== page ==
The first World Parkinson Congress was opened by Michael J Fox, amongst others, in which he stated that he had found 95,000 references to Parkinson’s on PubMed, but “I am not tying my tie any faster.”

The first conference was in Washington, D.C. in 2006 and was a huge success. The seeds of a new culture of collaboration between those treating Parkinson’s and those being treated had been sewn. 

Eli hit the ground running for the second congress in Glasgow in 2010, which was opened by the champion of the local Parkinson’s scene, Bryn Williams (more commonly known as “Wobbly Williams”) who, at the opening ceremony, talked about “the fierce urgency of now”.  It was a compelling start to a meeting, which surpassed everyone’s expectations in terms of the calibre of the scientific content, the progress that had been made since Washington, and the sense of increasing partnership between patients and doctors. 

The closing event in Glasgow was a quiz on Parkinson’s run by The Cure Parkinson’s Trust and hosted by comedian and author, Tony Hawks.  I will never forget the moment when on revealing the answer to the question “when was Muhammad Ali diagnosed with Parkinson’s?,” Hawks was taken to task by an American man who said that he thought the answer was wrong.  Hawks proceeded to invite the man to sit with him at the front of the stage. They made a quite striking duo with Hawks at 6ft 3” (191cm) contrasting against the significantly more diminutive stature of the American.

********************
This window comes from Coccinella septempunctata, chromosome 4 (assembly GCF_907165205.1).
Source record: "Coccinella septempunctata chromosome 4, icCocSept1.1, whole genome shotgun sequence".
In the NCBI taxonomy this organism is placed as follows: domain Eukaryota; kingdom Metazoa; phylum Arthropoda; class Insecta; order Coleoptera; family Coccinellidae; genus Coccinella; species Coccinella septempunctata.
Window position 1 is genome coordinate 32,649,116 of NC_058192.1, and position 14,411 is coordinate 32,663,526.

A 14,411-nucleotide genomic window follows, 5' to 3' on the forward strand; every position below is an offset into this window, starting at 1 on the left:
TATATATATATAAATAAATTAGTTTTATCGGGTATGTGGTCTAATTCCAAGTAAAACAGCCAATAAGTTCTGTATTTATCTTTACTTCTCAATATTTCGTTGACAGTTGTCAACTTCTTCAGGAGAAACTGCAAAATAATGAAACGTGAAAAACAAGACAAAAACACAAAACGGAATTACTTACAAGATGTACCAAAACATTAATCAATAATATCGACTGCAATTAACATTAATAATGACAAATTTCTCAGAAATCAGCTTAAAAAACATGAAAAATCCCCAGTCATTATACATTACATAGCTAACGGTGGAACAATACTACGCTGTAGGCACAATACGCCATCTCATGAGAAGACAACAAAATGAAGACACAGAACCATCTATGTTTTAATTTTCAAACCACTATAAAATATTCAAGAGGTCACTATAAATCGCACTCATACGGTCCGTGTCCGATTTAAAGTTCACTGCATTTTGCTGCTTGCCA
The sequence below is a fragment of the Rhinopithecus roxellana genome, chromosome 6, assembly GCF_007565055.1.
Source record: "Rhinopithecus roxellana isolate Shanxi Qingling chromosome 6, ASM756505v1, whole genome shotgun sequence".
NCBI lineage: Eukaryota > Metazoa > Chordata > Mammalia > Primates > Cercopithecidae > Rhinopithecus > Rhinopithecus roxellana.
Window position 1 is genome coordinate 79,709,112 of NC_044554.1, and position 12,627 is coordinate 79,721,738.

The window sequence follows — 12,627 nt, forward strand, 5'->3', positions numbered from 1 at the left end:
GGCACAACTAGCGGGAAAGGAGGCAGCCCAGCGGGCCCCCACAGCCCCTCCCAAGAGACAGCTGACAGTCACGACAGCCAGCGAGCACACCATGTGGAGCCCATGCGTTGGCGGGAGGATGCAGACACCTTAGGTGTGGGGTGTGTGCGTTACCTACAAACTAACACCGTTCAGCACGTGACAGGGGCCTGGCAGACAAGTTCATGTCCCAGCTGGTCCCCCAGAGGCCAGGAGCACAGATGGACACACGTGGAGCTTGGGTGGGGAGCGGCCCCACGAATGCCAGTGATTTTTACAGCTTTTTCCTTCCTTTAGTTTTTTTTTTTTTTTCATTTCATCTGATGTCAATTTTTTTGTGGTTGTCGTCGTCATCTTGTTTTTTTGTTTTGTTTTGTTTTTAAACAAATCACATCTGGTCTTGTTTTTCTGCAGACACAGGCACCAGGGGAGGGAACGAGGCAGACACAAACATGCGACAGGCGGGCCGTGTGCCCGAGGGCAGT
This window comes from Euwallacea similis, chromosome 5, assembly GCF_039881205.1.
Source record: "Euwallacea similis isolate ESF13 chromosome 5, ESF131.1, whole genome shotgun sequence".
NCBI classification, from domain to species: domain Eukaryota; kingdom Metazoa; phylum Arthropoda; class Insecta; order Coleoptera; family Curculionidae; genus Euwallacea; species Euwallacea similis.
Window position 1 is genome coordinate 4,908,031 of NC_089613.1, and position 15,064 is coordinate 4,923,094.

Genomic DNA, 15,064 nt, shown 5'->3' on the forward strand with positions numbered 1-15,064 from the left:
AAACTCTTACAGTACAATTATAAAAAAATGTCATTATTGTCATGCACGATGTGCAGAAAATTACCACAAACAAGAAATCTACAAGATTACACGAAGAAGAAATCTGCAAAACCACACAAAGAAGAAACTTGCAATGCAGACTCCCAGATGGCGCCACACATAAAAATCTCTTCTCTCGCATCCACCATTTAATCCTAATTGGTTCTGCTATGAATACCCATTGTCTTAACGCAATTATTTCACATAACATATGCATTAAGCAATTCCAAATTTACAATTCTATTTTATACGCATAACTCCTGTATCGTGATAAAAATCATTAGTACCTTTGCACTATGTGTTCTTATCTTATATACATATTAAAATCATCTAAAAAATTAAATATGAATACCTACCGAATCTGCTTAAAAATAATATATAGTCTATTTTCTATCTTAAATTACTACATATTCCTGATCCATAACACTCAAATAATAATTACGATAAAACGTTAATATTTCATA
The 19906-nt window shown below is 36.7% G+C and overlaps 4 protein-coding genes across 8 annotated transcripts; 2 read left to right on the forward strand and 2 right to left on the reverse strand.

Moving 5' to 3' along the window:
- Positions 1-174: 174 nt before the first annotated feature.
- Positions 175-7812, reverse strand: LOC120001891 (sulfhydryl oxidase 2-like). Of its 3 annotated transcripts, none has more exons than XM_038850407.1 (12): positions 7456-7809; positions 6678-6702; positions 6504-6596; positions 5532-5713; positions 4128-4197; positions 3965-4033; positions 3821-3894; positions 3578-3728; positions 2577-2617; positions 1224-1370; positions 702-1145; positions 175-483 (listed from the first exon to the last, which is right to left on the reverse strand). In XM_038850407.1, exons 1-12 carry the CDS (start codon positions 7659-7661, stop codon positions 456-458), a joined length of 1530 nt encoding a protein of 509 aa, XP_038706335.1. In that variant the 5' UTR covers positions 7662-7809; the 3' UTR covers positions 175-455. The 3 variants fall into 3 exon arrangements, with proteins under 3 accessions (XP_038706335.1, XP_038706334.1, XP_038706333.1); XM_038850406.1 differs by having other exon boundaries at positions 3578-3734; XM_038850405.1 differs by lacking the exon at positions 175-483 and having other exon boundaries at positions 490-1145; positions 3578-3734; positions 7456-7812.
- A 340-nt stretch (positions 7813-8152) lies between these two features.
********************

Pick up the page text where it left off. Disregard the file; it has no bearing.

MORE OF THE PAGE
“And what makes you so authoritative about Muhammad Ali’s date of diagnosis?” chided Hawks, to which the response in a New York accent from a certain Dr. Stanley Fahn came,

“I diagnosed him!”

Montreal was the venue for the third congress and once again the opening ceremony was peppered with inspiring thoughts and quotes.  Most notable for me were the words of Canadian, Bob Kuhn who said that the difference between “illness” and “wellness” was that “illness” started with an “I” and “wellness” starts with a “we”. 

Montreal established the World Parkinson Congress as the most important event in the Parkinson’s calendar.  The Parkinson’s community was at last recognising the value that PwP could bring to better shape and guide progress with the unmet needs of those living with the condition. There was a new breed of advocate, some of whom were scientists themselves and could communicate at every level of Parkinson’s, such as: Dave Iverson, Jon Palfreman, Jon Stamford and Sara Riggare. 

With Eli Pollard still leading from the front, the supporting committees changed from the “old guard” to the new and more “can-do“ group who transformed the program to a more inclusive, team approach to the congress.